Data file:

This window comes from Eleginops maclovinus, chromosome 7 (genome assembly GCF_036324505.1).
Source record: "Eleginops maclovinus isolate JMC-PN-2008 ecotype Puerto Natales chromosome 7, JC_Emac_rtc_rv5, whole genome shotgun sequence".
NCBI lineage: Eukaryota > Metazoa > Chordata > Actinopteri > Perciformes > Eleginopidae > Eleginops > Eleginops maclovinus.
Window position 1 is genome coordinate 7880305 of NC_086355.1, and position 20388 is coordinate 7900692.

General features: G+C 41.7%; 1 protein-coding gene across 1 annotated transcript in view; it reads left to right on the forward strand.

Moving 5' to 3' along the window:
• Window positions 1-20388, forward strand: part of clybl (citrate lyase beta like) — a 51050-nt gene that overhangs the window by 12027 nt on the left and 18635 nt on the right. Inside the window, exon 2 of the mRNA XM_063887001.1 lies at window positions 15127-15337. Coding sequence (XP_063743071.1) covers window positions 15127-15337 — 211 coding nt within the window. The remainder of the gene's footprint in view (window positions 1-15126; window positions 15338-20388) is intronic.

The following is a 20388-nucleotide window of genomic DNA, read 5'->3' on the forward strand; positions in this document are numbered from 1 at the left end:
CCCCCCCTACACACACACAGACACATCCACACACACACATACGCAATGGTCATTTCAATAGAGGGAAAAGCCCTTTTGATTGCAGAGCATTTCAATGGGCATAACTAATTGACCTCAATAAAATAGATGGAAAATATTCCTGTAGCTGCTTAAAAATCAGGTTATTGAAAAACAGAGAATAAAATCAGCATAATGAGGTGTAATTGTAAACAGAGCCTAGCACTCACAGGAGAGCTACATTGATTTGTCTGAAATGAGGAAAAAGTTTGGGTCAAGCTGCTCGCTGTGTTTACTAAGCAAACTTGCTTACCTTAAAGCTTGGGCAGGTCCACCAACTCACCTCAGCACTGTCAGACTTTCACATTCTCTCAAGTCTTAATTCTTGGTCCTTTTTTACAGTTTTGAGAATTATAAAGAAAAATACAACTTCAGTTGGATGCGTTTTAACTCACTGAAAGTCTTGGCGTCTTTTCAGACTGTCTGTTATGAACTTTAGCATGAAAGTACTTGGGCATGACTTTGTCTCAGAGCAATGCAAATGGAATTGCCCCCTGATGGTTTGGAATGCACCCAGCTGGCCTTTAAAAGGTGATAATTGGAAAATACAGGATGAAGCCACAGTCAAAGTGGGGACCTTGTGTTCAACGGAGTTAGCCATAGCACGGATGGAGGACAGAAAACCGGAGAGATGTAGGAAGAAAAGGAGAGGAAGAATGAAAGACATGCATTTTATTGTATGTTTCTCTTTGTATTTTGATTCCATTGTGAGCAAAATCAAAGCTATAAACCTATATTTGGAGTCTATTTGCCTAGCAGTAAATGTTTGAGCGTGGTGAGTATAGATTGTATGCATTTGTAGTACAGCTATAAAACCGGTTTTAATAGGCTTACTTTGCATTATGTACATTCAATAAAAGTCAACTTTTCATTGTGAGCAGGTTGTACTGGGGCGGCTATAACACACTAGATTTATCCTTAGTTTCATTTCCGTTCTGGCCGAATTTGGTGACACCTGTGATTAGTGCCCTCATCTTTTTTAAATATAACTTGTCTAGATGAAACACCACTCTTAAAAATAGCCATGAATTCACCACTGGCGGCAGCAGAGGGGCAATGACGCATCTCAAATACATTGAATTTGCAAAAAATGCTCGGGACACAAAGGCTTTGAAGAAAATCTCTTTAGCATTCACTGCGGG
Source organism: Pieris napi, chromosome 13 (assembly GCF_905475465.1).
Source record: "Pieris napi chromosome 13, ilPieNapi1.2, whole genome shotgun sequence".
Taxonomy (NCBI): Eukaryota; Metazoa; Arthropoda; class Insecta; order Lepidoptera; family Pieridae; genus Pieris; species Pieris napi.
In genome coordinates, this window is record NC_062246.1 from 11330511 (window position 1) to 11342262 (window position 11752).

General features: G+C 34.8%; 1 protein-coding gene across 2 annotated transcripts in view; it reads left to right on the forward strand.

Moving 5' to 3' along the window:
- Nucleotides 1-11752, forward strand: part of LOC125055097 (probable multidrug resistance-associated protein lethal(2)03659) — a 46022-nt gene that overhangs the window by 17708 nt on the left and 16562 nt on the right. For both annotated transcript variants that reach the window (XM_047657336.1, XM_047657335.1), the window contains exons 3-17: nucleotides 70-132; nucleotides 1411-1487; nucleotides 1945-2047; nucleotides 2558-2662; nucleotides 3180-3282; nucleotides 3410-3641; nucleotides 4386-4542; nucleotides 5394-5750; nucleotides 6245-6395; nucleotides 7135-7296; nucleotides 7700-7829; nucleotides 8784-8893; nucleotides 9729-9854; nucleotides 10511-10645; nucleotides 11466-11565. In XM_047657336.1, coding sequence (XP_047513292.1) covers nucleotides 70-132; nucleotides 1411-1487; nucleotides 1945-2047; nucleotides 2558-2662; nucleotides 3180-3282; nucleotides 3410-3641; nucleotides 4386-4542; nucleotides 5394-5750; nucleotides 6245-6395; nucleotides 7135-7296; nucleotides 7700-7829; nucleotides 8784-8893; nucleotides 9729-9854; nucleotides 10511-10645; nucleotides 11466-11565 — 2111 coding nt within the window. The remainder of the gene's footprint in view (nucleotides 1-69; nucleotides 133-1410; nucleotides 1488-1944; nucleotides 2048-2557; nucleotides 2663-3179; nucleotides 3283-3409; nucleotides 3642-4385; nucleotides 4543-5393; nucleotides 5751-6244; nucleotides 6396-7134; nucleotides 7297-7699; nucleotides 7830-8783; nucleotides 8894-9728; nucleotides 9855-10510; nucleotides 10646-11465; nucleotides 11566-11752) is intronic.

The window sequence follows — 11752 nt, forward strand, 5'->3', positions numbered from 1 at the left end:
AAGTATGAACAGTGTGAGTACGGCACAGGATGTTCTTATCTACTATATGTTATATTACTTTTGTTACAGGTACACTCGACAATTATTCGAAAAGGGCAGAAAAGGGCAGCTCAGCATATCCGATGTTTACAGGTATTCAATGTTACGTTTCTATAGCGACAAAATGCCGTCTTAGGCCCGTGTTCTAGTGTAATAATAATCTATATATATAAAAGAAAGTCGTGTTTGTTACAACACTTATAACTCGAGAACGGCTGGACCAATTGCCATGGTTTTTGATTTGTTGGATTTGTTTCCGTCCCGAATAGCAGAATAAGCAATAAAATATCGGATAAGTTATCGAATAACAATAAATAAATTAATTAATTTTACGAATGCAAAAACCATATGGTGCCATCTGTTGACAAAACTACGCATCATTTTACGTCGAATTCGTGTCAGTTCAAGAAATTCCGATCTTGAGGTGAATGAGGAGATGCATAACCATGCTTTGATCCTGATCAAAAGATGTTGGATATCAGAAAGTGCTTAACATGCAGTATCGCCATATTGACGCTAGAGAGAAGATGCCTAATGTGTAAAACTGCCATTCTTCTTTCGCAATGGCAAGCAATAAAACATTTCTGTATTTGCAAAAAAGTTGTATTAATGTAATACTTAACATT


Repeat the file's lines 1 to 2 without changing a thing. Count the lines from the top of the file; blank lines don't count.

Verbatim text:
This window comes from Eleginops maclovinus, chromosome 7 (genome assembly GCF_036324505.1).
Source record: "Eleginops maclovinus isolate JMC-PN-2008 ecotype Puerto Natales chromosome 7, JC_Emac_rtc_rv5, whole genome shotgun sequence".